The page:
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Fort Worth’s Feral Hog Policy Backfires

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FORT WORTH (CBSDFW.COM) – Feral hogs number in the millions in North Texas, and do damage in the tens of millions of dollars.

So when Fort Worth animal control got a call Monday evening from a resident who needed help with one, in an area known for hog problems, it responded immediately.

“It was a resident that trapped, what they reported as a feral hog in their backyard,” said code complaince director Brandon Bennett.

Bennett said officers immediatley recognized though that it was not a feral hog, but a pot belly pig, commonly kept as pets.

It had no collar though, and officers said after they tried to corral it with a pole, it became aggressive and they tranquilized it with a dart.

After looking at it further, finding no microchip on the animal, and no registration for it with the city, officers decided it was likely a feral pig.

“The belief was they were dealing with a feral potbelly pig and it was humanely euthanized,” Bennett said.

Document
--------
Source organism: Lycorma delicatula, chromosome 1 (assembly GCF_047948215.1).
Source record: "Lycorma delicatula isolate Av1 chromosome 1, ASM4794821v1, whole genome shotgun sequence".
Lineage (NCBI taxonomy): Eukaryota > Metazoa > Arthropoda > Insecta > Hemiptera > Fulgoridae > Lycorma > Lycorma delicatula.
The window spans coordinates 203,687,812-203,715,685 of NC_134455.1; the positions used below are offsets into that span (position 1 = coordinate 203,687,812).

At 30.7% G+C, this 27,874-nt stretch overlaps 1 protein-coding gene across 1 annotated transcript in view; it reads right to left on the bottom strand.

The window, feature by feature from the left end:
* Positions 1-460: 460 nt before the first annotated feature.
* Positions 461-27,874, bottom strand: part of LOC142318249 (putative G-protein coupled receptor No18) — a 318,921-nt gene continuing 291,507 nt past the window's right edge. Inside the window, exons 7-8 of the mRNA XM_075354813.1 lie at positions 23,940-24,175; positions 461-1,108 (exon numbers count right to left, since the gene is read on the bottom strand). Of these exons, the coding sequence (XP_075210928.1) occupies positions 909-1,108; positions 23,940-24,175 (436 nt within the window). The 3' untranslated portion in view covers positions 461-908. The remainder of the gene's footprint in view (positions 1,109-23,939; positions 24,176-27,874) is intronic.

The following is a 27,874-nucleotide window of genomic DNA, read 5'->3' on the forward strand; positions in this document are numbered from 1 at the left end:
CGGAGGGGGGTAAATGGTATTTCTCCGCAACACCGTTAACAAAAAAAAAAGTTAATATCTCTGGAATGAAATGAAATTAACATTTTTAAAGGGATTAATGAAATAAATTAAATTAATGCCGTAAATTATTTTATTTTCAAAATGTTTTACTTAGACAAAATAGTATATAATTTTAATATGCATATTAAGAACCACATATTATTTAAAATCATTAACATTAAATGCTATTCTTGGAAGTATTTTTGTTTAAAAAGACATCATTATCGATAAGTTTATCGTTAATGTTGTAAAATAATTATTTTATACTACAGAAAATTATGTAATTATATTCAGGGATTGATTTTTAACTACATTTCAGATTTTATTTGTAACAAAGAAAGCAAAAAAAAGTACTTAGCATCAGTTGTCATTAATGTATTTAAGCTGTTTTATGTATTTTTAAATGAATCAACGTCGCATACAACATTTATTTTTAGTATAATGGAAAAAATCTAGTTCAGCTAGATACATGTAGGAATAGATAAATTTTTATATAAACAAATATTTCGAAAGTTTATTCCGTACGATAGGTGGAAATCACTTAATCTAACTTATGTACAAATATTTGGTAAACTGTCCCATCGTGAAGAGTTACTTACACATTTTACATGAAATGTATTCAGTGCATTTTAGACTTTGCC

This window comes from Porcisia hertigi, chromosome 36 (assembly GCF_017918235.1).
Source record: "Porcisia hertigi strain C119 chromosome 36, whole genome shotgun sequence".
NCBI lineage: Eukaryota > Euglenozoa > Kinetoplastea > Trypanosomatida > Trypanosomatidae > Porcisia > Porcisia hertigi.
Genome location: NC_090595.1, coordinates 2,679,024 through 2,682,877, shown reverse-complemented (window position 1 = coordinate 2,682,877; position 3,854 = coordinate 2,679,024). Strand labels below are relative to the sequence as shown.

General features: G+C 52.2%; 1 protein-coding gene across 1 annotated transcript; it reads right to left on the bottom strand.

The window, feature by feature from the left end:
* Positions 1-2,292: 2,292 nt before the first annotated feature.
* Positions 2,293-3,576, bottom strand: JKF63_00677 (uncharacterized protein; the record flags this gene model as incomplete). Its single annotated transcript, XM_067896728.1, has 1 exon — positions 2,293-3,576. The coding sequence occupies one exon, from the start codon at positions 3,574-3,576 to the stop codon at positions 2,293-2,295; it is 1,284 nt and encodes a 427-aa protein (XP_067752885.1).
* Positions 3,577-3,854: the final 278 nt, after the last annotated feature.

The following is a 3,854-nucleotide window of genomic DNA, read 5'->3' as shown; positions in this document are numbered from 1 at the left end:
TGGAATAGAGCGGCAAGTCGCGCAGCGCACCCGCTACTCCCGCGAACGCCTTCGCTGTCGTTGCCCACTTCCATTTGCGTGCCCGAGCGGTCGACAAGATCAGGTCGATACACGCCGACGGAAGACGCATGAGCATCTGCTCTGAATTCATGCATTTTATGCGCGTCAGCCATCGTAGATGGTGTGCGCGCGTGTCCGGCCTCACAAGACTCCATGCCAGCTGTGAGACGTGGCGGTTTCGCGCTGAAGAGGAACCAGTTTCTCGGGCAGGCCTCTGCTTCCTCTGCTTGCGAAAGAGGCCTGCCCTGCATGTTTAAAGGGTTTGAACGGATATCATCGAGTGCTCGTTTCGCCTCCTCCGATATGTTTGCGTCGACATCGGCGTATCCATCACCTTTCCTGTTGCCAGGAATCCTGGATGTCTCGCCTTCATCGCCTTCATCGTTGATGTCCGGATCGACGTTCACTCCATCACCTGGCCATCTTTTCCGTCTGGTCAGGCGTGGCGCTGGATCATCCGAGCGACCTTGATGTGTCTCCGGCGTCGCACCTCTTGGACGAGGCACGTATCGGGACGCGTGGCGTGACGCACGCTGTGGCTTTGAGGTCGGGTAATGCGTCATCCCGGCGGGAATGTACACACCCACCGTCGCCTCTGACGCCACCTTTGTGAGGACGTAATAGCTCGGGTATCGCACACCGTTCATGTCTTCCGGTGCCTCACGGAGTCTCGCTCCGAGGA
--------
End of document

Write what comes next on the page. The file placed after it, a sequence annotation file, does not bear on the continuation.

The next morning though, they learned the pig had a name – Peanut.

“I think I’m still in shock,” said Peanut’s owner, Mary Kelleher. “I can’t even believe that. As many problems as I’ve had with feral hogs, ultimately it’s my pet pig that the city picks up.”

Kelleher had just taken the four-year-old pig in from its elderely owner two weeks ago.

She realized he was gone Monday, but couldn’t find him.

Tuesday morning when she called the animal shelter, they told her the pig had been euthanized.

Kelleher lives just a few hundred feet from where the pig was found, but she said no one from the city ever came to see if the animal might belong to her.

She lives in an agriculture zone and has horses, cattle, goats and pigs on the property. Fort Worth has a policy of immediately euthanizing feral hogs.

Feral cats though, and dogs, are kept for at least three days, even after they come out of quarantine.

Bennett said the case illustrates a possible need for a new policy on handling pigs on the loose.

“A partner, somebody who can take one of these pigs and hang onto it for awhile, just to see if an owner pops up,” he said.

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